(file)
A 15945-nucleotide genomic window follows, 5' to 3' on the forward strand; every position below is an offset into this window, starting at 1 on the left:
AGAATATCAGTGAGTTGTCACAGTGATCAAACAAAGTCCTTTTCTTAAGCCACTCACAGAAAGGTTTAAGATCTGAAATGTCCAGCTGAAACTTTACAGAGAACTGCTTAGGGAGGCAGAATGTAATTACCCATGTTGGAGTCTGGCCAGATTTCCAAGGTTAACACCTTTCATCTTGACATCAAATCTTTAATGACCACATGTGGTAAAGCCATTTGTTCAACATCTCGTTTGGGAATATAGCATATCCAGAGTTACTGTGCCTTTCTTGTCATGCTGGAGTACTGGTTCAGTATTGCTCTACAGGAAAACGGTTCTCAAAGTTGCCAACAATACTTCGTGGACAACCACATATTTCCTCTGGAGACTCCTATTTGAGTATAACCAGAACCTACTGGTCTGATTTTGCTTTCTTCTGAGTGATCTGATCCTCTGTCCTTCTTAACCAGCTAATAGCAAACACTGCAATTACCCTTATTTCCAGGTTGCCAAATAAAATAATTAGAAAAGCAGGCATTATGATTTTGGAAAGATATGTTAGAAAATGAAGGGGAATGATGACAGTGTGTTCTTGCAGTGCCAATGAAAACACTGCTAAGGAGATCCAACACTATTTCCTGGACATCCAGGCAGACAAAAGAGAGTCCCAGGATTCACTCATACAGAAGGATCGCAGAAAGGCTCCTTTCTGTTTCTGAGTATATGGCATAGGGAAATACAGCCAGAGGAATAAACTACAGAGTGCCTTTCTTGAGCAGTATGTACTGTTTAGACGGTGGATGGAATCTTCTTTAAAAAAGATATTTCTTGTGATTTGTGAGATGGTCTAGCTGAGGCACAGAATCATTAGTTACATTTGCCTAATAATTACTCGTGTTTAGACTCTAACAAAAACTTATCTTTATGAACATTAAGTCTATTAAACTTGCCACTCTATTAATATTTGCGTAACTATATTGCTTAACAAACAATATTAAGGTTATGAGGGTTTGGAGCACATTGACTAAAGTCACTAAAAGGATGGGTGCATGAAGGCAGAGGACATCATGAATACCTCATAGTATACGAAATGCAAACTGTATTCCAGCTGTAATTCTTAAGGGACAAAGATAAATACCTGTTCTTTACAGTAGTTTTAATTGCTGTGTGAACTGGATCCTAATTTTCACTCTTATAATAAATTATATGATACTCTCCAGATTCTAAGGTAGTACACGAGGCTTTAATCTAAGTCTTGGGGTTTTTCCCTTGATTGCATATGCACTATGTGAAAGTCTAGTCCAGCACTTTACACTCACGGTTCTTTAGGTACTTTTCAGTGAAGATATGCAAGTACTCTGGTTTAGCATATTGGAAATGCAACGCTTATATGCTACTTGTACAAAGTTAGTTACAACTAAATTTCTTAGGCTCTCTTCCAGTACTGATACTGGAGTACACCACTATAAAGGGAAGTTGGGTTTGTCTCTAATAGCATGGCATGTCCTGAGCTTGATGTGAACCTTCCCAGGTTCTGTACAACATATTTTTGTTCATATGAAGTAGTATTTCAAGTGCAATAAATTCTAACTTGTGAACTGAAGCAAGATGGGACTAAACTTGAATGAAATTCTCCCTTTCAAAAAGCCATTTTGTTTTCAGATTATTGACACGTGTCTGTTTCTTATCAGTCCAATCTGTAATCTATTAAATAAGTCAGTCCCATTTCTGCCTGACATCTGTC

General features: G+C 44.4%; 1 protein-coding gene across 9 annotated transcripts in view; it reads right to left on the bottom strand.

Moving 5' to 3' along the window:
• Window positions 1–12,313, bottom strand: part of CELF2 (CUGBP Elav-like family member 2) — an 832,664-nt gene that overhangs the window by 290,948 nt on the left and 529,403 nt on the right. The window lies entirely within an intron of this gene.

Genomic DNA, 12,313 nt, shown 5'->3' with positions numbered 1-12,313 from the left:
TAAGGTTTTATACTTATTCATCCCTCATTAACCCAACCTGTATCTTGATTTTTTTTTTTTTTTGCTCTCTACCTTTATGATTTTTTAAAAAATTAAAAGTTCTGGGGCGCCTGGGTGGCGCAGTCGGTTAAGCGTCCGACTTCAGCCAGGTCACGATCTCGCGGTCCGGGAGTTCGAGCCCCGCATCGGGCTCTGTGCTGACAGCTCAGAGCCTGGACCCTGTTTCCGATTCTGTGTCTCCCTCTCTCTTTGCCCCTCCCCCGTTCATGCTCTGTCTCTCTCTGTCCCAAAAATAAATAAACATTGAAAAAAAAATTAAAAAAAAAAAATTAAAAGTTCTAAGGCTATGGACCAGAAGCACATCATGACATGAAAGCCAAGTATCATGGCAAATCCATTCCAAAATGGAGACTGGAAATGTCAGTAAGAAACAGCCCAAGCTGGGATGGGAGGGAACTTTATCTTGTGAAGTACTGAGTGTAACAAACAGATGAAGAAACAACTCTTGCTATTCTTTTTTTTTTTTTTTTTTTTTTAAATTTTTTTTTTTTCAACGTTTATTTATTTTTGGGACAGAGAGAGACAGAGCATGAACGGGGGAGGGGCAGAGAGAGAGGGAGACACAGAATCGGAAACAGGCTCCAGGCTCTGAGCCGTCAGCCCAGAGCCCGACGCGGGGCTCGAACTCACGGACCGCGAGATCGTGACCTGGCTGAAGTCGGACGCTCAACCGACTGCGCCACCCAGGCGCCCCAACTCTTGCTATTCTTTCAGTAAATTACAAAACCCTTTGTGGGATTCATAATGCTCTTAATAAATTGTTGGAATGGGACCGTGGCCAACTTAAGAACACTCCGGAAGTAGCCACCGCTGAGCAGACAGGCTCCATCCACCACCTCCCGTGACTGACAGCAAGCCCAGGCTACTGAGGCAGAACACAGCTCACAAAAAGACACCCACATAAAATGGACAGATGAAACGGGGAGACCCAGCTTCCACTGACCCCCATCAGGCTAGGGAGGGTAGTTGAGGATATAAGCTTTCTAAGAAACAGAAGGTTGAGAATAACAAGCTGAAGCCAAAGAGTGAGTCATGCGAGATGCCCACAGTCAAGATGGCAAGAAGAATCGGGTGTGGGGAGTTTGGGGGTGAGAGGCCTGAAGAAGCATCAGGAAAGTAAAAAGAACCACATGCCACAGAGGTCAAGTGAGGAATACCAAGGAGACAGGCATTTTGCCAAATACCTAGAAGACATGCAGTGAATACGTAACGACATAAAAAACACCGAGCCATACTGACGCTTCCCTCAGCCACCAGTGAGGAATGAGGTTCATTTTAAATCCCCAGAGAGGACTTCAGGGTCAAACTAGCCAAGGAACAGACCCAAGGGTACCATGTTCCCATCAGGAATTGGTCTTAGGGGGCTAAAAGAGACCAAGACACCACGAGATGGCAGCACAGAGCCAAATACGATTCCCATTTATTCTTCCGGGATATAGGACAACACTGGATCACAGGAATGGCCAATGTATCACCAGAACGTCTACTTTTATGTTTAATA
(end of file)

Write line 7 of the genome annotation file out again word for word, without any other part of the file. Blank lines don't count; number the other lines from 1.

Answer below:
TAAGGTTTTATACTTATTCATCCCTCATTAACCCAACCTGTATCTTGATTTTTTTTTTTTTTTGCTCTCTACCTTTATGATTTTTTAAAAAATTAAAAGTTCTGGGGCGCCTGGGTGGCGCAGTCGGTTAAGCGTCCGACTTCAGCCAGGTCACGATCTCGCGGTCCGGGAGTTCGAGCCCCGCATCGGGCTCTGTGCTGACAGCTCAGAGCCTGGACCCTGTTTCCGATTCTGTGTCTCCCTCTCTCTTTGCCCCTCCCCCGTTCATGCTCTGTCTCTCTCTGTCCCAAAAATAAATAAACATTGAAAAAAAAATTAAAAAAAAAAAATTAAAAGTTCTAAGGCTATGGACCAGAAGCACATCATGACATGAAAGCCAAGTATCATGGCAAATCCATTCCAAAATGGAGACTGGAAATGTCAGTAAGAAACAGCCCAAGCTGGGATGGGAGGGAACTTTATCTTGTGAAGTACTGAGTGTAACAAACAGATGAAGAAACAACTCTTGCTATTCTTTTTTTTTTTTTTTTTTTTTTAAATTTTTTTTTTTTCAACGTTTATTTATTTTTGGGACAGAGAGAGACAGAGCATGAACGGGGGAGGGGCAGAGAGAGAGGGAGACACAGAATCGGAAACAGGCTCCAGGCTCTGAGCCGTCAGCCCAGAGCCCGACGCGGGGCTCGAACTCACGGACCGCGAGATCGTGACCTGGCTGAAGTCGGACGCTCAACCGACTGCGCCACCCAGGCGCCCCAACTCTTGCTATTCTTTCAGTAAATTACAAAACCCTTTGTGGGATTCATAATGCTCTTAATAAATTGTTGGAATGGGACCGTGGCCAACTTAAGAACACTCCGGAAGTAGCCACCGCTGAGCAGACAGGCTCCATCCACCACCTCCCGTGACTGACAGCAAGCCCAGGCTACTGAGGCAGAACACAGCTCACAAAAAGACACCCACATAAAATGGACAGATGAAACGGGGAGACCCAGCTTCCACTGACCCCCATCAGGCTAGGGAGGGTAGTTGAGGATATAAGCTTTCTAAGAAACAGAAGGTTGAGAATAACAAGCTGAAGCCAAAGAGTGAGTCATGCGAGATGCCCACAGTCAAGATGGCAAGAAGAATCGGGTGTGGGGAGTTTGGGGGTGAGAGGCCTGAAGAAGCATCAGGAAAGTAAAAAGAACCACATGCCACAGAGGTCAAGTGAGGAATACCAAGGAGACAGGCATTTTGCCAAATACCTAGAAGACATGCAGTGAATACGTAACGACATAAAAAACACCGAGCCATACTGACGCTTCCCTCAGCCACCAGTGAGGAATGAGGTTCATTTTAAATCCCCAGAGAGGACTTCAGGGTCAAACTAGCCAAGGAACAGACCCAAGGGTACCATGTTCCCATCAGGAATTGGTCTTAGGGGGCTAAAAGAGACCAAGACACCACGAGATGGCAGCACAGAGCCAAATACGATTCCCATTTATTCTTCCGGGATATAGGACAACACTGGATCACAGGAATGGCCAATGTATCACCAGAACGTCTACTTTTATGTTTAATA